FAO Launches Resources to Support Climate-Smart Agriculture

The Food and Agriculture Organization of the UN (FAO) has released two publications focused on boosting agriculture’s contribution to the achievement of the Paris Agreement on climate change. The Organization launched the resources in conjunction with the UN Climate Change Conference in Bonn, Germany.

Leading up to the UN Climate Change Conference (COP 23), FAO Director-General José Graziano da Silva noted the importance of addressing both agriculture’s emissions as well as the worldwide impacts that climate change will have on food security and nutrition. He called for integrating climate change mitigation and adaptation across the entire food system. With regard to agriculture, da Silva said, “much more needs to be done to reduce these emissions and to simultaneously improve yields and build resilience.”

To help meet these needs, on the occasion of the climate summit’s ‘Agriculture Action Day,’ FAO launched a resource titled, ‘Climate-Smart Agriculture Sourcebook.’ A second edition, the online sourcebook provides information on how to make agriculture more sustainable and productive while also reducing its climate impacts. According to FAO, the second edition adds new modules addressing climate change adaptation and mitigation, integrated production systems, knowledge-support systems for rural producers, the role of gender, and how to improve implementation.

FAO also launched a report titled, ‘Tracking adaptation in agriculture sectors: Climate change adaptation indicators.’ The publication presents a “framework and methodology for Tracking Adaptation in Agricultural Sectors (TAAS) at the national level.” Looking at adaptation processes across agricultural sub-sectors, the document analyzes the interrelationships between four categories of indicators: natural resources and ecosystems; agricultural production systems; socio-economics; and institutional and policy systems that drive adaptation processes and outcomes.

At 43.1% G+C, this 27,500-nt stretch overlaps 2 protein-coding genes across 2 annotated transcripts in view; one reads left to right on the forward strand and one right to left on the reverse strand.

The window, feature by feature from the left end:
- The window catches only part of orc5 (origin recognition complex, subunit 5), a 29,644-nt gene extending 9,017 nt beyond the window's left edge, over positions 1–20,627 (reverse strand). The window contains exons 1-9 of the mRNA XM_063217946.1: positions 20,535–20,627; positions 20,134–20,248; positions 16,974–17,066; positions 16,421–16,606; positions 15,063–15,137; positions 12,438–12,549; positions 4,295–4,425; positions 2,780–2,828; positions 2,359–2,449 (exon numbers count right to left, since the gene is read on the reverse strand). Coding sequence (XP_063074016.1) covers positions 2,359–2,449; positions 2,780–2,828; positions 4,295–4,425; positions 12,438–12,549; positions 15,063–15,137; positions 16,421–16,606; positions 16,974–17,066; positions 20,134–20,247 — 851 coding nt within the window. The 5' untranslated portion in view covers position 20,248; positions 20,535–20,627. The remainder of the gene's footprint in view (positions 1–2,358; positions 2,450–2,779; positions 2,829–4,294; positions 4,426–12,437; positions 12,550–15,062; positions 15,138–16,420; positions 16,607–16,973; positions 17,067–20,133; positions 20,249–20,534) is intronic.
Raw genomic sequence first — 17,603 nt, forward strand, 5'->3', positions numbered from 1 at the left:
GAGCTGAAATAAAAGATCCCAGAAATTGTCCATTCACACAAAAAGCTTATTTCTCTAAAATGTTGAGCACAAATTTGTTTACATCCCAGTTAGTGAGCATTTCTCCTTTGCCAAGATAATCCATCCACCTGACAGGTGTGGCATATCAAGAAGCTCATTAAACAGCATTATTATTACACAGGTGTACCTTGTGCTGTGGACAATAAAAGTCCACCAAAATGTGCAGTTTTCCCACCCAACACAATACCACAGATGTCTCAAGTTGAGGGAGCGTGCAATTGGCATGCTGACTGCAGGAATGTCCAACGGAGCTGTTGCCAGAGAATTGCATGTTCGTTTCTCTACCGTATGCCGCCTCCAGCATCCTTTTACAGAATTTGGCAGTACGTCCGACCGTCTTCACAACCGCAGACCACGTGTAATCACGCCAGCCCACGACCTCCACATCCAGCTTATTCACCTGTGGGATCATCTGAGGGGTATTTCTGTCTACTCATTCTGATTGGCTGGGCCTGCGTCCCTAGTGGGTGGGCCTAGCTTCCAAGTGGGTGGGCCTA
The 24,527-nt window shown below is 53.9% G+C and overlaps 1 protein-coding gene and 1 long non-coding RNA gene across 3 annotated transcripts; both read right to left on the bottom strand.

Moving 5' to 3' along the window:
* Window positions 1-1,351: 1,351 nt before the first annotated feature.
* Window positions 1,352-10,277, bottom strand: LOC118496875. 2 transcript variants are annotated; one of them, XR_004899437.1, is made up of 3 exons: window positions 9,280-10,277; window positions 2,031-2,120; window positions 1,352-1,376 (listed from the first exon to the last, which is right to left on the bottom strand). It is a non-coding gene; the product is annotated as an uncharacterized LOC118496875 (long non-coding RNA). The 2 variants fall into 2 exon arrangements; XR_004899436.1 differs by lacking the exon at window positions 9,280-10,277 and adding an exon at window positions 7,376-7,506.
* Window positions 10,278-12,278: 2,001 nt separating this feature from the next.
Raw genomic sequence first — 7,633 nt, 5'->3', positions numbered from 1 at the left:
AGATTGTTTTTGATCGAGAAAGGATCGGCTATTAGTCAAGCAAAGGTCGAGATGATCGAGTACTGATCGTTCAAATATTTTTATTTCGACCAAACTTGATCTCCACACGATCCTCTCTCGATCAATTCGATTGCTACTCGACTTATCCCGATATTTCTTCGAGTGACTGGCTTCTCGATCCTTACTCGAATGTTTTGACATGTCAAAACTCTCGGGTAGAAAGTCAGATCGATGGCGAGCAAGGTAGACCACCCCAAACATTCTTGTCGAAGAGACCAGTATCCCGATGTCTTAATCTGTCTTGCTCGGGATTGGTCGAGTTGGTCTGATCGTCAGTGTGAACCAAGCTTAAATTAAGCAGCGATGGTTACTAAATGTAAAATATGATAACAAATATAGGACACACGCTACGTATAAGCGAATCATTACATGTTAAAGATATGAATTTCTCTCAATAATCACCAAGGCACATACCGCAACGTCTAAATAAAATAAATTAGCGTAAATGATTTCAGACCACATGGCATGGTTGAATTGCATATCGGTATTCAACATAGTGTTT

On outcomes related to agriculture from COP 23, including the COP’s decision on agriculture, da Silva noted that, “it will help create an enabling environment for countries and non-state actors to conduct activities in the agricultural sectors that are key to achieve the objectives of the Paris Agreement.”

The COP decision invites parties to submit, to UNFCCC subsidiary bodies, information on, inter alia: soil carbon, soil health and soil fertility under grassland and cropland as well as integrated systems, including water management; improved nutrient use and manure management towards sustainable and resilient agricultural systems; improved livestock management systems; and the socioeconomic and food security dimensions of climate change in the agricultural sector.

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